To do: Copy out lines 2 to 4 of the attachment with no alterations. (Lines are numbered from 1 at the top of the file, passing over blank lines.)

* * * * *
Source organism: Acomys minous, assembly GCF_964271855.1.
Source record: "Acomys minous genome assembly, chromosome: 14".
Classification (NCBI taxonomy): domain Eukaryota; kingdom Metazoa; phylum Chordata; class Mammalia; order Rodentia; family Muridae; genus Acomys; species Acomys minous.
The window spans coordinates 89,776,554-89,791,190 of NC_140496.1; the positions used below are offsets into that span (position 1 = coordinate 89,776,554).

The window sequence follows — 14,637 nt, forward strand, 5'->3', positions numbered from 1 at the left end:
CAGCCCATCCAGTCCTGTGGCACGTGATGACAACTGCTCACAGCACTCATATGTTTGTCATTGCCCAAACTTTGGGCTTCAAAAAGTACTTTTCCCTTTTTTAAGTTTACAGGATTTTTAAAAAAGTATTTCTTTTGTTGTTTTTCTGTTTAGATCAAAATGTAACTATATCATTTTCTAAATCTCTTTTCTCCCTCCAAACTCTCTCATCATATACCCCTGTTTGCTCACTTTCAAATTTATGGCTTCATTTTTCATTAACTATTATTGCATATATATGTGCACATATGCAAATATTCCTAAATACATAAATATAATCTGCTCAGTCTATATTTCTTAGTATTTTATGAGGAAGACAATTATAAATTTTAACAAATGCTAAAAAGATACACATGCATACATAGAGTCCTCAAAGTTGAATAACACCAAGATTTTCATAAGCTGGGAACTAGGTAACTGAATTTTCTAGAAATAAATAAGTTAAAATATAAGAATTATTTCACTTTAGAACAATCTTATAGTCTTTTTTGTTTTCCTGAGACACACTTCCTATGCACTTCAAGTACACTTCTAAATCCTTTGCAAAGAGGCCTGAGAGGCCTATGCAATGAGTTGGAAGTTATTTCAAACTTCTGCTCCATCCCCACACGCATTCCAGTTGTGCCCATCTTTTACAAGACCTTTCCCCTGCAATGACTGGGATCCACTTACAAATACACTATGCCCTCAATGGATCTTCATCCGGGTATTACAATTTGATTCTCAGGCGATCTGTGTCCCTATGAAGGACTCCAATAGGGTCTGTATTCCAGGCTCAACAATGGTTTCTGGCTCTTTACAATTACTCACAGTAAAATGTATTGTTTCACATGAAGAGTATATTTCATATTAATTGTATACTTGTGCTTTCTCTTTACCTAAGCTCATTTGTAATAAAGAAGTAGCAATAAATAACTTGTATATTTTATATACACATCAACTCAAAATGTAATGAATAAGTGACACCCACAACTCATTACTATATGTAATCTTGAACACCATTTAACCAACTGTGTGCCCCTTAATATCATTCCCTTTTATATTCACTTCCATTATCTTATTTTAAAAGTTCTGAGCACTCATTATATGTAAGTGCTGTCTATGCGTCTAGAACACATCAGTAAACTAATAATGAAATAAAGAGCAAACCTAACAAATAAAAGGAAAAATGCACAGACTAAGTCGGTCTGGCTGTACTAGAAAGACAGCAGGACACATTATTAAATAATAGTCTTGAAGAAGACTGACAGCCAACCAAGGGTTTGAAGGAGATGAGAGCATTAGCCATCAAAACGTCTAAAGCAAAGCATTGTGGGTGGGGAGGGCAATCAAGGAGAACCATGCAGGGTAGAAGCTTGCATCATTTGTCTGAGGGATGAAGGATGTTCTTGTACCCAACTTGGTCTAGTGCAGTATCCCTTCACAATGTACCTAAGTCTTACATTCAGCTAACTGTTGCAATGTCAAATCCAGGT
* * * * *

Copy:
Source record: "Acomys minous genome assembly, chromosome: 14".
Classification (NCBI taxonomy): domain Eukaryota; kingdom Metazoa; phylum Chordata; class Mammalia; order Rodentia; family Muridae; genus Acomys; species Acomys minous.
The window spans coordinates 89,776,554-89,791,190 of NC_140496.1; the positions used below are offsets into that span (position 1 = coordinate 89,776,554).